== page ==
# Kolmogorov complexity of prefixes of computable sequences

Let the characteristic sequence of a set $$A ⊆ \mathbb{Z^+}$$ be the following infinite binary sequence:

$$χ_A = b_1b_2b_3\ldots,$$

whose $$n$$th bit is 1 if $$n ∈ A$$ And 0 otherwise. Write $$χ_{A,n}$$ for the first $$n$$ bits of $$χ_A$$.

Prove for every decidable set $$A \subseteq \mathbb{Z^+}$$ there is a constant $$c ∈ \mathbb{N}^+$$ such that for all $$n ∈ \mathbb{Z}^+$$ the Kolmogorov complexity of $$\chi_{A,n}$$ satisfies

$$C(χ_{A,n})≤\log n+c.$$

Since $$A$$ is decidable there is a lexicograhic enumerator. Given that, how would I construct a Turing machine $$\pi_A$$ satisfying $$U(\pi_A)= χ_{A,n}$$, where $$U$$ is the universal Turing machine, whose complexity is at most $$\log n+c$$?

• This is a rather basic question in Kolmogorov complexity. Indeed, in some textbooks this result is proved rather than given as an exercise. I suggest spending some more time on it and trying to solve it on your own. Apr 9 '18 at 7:27
• my professor is diverging from the topics covered by Kozen, but covered in Sipser. Hard to find examples, did not know this was a common question. Apr 9 '18 at 7:35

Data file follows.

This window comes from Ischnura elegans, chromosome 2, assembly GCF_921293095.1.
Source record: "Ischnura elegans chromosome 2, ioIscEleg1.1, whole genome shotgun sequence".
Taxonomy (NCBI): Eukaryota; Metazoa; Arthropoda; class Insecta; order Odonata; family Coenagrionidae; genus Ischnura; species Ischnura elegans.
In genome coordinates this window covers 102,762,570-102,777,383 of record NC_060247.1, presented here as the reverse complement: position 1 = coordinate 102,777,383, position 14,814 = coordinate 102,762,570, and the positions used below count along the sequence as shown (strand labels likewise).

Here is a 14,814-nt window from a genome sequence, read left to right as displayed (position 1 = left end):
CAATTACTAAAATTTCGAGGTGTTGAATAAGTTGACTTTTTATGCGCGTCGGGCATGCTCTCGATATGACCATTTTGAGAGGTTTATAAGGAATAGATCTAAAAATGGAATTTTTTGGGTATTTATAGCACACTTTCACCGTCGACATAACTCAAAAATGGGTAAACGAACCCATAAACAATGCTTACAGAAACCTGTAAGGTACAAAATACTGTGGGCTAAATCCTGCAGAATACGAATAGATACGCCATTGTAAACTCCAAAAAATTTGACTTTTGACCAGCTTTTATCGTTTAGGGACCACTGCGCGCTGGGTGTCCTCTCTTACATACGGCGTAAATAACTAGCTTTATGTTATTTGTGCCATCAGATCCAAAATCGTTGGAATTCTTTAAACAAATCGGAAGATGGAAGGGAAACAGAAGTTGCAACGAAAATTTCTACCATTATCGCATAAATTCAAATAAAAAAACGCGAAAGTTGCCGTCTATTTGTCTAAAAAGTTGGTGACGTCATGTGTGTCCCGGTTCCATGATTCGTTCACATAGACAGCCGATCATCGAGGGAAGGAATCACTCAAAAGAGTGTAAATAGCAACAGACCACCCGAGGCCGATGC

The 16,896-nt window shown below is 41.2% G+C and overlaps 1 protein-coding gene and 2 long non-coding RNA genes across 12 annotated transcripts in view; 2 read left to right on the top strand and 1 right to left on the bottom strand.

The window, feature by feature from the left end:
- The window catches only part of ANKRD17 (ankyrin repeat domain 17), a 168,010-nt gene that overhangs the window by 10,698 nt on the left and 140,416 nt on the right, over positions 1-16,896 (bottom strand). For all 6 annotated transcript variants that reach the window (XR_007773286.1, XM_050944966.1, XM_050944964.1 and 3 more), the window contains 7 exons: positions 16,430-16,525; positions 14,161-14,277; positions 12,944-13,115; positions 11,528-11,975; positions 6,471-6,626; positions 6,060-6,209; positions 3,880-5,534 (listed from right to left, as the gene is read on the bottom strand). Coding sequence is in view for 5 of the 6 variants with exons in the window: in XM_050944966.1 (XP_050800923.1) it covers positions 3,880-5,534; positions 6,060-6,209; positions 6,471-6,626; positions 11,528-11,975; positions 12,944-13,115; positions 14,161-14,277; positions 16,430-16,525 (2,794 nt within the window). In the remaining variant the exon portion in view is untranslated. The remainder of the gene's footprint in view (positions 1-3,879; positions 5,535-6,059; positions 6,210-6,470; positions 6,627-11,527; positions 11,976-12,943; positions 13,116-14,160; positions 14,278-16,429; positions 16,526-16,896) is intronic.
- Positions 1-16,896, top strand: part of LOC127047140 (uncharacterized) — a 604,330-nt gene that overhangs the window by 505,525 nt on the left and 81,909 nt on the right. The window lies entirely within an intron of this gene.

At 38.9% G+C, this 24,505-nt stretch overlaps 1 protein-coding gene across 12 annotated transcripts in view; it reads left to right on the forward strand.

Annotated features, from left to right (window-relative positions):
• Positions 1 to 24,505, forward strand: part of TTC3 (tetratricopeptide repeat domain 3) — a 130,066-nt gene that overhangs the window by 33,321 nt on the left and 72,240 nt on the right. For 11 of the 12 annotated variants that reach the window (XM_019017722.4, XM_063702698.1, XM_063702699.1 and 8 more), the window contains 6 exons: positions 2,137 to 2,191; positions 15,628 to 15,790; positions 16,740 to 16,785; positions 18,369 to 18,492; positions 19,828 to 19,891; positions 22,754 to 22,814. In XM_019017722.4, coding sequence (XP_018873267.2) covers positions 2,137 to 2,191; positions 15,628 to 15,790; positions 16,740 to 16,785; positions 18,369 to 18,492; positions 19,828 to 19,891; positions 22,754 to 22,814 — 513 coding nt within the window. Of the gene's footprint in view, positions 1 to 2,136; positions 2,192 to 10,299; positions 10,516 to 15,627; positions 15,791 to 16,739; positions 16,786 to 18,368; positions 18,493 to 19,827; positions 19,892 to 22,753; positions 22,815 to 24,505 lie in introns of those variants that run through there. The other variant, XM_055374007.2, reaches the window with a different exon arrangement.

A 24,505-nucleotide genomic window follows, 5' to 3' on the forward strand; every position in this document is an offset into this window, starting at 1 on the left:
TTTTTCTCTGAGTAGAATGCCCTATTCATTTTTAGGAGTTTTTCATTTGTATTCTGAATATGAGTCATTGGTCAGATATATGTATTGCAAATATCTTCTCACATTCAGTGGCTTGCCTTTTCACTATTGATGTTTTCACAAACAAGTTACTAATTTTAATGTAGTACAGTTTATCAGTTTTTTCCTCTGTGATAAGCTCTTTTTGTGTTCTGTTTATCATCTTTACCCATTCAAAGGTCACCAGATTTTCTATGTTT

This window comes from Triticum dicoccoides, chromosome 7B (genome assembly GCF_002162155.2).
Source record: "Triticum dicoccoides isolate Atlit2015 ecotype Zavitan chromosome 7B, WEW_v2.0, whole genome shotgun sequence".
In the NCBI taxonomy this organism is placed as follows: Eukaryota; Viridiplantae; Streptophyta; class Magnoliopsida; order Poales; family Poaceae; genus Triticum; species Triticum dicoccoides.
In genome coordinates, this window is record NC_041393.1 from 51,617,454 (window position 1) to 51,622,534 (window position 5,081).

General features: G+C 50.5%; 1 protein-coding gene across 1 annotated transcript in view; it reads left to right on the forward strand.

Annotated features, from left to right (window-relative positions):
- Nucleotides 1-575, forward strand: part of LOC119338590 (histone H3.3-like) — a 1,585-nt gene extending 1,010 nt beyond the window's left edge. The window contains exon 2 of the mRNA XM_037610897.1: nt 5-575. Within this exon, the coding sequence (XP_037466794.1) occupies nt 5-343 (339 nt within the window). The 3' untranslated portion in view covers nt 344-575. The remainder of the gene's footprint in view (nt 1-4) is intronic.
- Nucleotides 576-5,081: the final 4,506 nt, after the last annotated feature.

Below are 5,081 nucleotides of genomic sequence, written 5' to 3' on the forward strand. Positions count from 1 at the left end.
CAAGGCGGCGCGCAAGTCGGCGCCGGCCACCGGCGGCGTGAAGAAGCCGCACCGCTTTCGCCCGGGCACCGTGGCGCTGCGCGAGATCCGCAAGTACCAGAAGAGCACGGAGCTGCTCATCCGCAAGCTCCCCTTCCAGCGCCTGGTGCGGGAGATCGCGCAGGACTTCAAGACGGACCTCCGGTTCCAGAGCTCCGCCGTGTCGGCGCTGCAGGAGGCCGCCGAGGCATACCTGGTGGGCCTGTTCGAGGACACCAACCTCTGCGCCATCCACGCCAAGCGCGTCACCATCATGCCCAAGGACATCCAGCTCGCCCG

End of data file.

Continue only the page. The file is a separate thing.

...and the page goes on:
Let $D$ be a decider for $A$, then in order to determine $\mathcal{X}_{A,n}$ it is enough to specify $n$ and an encoding of $D$. Given $D,n$, you can loop over all integers $i\in [n]$ and check whether or not $i\in A$ by simulating $D(i)$. Thus, the overall description of $\mathcal{X}_{A,n}$ consists of $n$, the encoding of $D$ and the encapsulating machine $M$ (described above) which uses $D,n$ to output $\mathcal{X}_{A,n}$. $n$ contributes at most $\log n$ bits to the description, and $D,M$ have some encoding of length $c$ independent of $n$, bounding the overall description length by $\log n + c$.
• You should be careful here when saying that $n$ takes $\log n$ bits to encode. This is only possible if the encoding is not self-terminating. Apr 9 '18 at 7:33
• Suppose that you want to encode two numbers $a,b$. Can you do it using only $\log a + \log b$ bits? Not really, since you won't be able to separate the two strings. However, you could use a prefix code to encode $a$ in (let's say) $\log a + 2\log\log a$ bits, for a total cost of $\log a + 2\log\log a + \log b$. You could encounter the same problem here - unless you encode $n$ as the very last bit of the program, in which case you can tell where the encoding terminates since you know the extent of the string. Apr 9 '18 at 7:56
• There are two variants of Kolmogorov complexity, one in which the set of allowed programs has to form a prefix code, and one without this constraint. They behave slightly differently. Often one is denoted $C$ and the other $K$ (not sure which is which). Apr 9 '18 at 7:57